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Misfire: Ohio House adjourns without taking up Second Amendment sanctuary bill

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Misfire: Ohio House adjourns without taking up Second Amendment sanctuary bill

Dec 07, 2023 | 4:55 am ET
By Nick Evans
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Misfire: Ohio House adjourns without taking up Second Amendment sanctuary bill
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The Ohio Statehouse in Columbus, Ohio. (Photo by Graham Stokes for Ohio Capital Journal. Republish photo only with original story.)

The Ohio House balked Wednesday on a measure that would excise any reference to federal gun statutes in state law. House Speaker Jason Stephens abruptly gaveled out of session without taking up the proposal.

Supporters claim the measure, known as the Second Amendment Preservation Act, or SAPA, is only meant to keep federal authorities from co-opting state and local agencies. In truth it goes well beyond that. Instead of simply defending state prerogatives, it creates legal mechanisms to punish current and past enforcement of gun laws the backers oppose.

Those penalties are harsh enough that prosecutors and police chiefs contend the proposal would discourage and potentially preclude interagency partnerships that are crucial to investigating gun, drug and trafficking cases.

Last minute changes prompted arguments from Democrats that the measure wasn’t ready for the House floor.  The sudden delay gives some credence to those complaints.

Speaker Stephens did not answer questions after Wednesday’s session, but the House meets again next Wednesday, Dec. 13. The chamber also has an “if needed” session scheduled for Tuesday.

Emergency?

Misfire: Ohio House adjourns without taking up Second Amendment sanctuary bill
COLUMBUS, Ohio — DECEMBER 06: House Minority Leader Allison Russo, D-Upper Arlington, speaks to reporters after the Ohio House session, December 6, 2023, at the Statehouse in Columbus, Ohio. (Photo by Graham Stokes for Ohio Capital Journal. Republish photo only with original story.)

After the House adjourned, Minority Leader Allison Russo just chuckled in disbelief.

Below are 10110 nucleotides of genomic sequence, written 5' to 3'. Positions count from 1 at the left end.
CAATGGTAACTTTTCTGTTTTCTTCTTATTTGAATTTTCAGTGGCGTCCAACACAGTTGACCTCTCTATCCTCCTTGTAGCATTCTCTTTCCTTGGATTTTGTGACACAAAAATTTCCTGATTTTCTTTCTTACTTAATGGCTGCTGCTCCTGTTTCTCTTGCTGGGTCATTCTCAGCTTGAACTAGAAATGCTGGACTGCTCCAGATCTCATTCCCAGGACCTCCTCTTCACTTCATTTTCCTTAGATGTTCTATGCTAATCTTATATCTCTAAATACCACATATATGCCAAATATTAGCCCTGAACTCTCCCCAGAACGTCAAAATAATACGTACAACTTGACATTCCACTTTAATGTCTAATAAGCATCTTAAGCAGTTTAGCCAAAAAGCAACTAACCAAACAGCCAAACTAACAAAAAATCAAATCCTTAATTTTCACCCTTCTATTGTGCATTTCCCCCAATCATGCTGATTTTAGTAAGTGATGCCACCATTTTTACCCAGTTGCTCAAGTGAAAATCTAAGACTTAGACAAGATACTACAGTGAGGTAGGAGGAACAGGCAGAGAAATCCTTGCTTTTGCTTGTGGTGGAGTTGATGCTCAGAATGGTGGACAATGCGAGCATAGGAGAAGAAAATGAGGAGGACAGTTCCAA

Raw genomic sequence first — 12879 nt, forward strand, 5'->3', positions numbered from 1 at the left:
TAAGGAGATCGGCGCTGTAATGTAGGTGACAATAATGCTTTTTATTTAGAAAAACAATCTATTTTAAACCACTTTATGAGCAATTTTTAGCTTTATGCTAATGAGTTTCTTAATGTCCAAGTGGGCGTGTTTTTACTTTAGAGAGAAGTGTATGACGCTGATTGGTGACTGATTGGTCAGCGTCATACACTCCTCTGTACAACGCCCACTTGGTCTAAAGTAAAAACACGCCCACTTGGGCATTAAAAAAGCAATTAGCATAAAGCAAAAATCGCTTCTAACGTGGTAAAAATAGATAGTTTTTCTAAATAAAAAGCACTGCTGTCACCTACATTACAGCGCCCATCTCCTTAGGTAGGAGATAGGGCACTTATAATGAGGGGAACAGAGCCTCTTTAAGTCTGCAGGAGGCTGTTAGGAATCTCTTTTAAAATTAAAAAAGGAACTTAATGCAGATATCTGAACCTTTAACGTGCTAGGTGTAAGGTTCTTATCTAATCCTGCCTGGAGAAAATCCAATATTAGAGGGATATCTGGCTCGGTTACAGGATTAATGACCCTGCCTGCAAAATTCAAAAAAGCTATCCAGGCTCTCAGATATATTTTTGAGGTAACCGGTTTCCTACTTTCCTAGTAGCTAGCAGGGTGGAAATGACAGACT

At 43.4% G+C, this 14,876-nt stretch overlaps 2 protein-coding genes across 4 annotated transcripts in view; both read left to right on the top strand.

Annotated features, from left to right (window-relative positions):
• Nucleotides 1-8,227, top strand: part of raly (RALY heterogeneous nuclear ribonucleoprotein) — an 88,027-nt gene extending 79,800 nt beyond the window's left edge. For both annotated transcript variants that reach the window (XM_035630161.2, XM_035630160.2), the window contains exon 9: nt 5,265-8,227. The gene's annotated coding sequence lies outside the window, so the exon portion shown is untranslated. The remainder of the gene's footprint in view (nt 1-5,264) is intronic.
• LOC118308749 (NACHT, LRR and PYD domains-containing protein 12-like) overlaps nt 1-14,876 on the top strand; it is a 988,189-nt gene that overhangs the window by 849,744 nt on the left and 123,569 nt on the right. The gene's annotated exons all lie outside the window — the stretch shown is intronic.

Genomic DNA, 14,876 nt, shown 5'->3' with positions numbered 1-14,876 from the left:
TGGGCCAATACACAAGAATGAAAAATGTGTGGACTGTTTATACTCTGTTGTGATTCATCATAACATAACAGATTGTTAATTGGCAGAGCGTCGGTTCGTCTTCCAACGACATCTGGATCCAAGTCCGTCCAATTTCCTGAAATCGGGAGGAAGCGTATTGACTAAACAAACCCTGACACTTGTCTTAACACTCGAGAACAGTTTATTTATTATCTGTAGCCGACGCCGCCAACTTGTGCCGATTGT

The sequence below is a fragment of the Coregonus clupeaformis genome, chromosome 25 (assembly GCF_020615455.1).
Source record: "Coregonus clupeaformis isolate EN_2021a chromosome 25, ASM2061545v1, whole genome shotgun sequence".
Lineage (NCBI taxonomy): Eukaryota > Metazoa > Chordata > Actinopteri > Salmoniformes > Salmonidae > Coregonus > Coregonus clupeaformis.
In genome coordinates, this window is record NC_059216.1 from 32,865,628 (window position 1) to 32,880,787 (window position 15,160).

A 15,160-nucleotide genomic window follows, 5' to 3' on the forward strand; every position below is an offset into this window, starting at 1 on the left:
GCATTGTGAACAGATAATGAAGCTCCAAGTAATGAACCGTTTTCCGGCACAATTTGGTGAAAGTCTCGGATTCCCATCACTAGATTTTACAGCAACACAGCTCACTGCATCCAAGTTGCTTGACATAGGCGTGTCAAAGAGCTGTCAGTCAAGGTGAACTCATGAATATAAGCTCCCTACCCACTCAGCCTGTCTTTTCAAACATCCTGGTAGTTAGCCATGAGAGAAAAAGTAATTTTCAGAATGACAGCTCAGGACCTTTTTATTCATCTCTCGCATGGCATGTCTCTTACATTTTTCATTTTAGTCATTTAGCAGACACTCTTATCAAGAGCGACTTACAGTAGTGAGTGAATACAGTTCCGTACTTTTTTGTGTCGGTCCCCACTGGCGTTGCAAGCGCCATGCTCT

“My understanding is there weren’t enough votes to get it off the floor,” she said, “so they pulled it back.”

That echoes her comments earlier this week when the Rules and Reference committee put SAPA on the House calendar.

The committee is the last stop on the path to the floor, with the House Speaker sitting in the tollbooth. Because of that control, it’s relatively unusual for lawmakers to amend legislation in the Rules committee.

But that calculus can change for controversial bills.

Earlier this year, for instance, the Rules committee scrapped the August date from the resolution asking voters to raise the threshold for constitutional amendments to 60%. The date was added back later on the House floor.

Like that resolution, SAPA’s backers are looking for a supermajority.

Not only do they want the bill to pass, they want it to take effect immediately after the governor signs it into law. But to add the necessary emergency clause to the bill, they’ll need support from two-thirds of members.

Even in the GOP-dominated House, that’s a tall order, so Republicans on the Rules committee stripped the provision out.

Russo objected, arguing if the existing version had problems, they should send it back to its original committee, not the House floor.

“I’m not really sure why it came out of committee with an emergency clause if it didn’t have the votes to support it on the floor,” she argued at the time.

“This bill is not in a place where it needs to be to go to the floor,” Russo added, “besides being highly objectionable for many reasons.”

Nevertheless, the committee adopted the amendment and advanced the bill to the floor without an emergency clause.

What’s next

Wednesday night after House lawmakers left the bill in limbo, Russo argued it’s too radical to muster a bare majority.

“I think it speaks to the extreme nature of this legislation that would essentially eliminate coordination with our federal partners,” she said. “Every single law enforcement entity is opposed to this legislation, because at the end of the day, it makes our streets more dangerous and ties the hands of law enforcement to solve crime.”

Opponents noted the bills prohibitions were so broad that the ballistics database cops use to connect gun crimes would be off-limits. Despite a handful of last minute carve outs, prosecutors and police chiefs warned the bill’s broad scope could still hamper law enforcement.

“I suspect,” Russo said, “when push came to shove, and people actually have to make public what their vote is on that screen, there are a lot of people who decided they weren’t ready to do that.”

Follow OCJ Reporter Nick Evans on Twitter.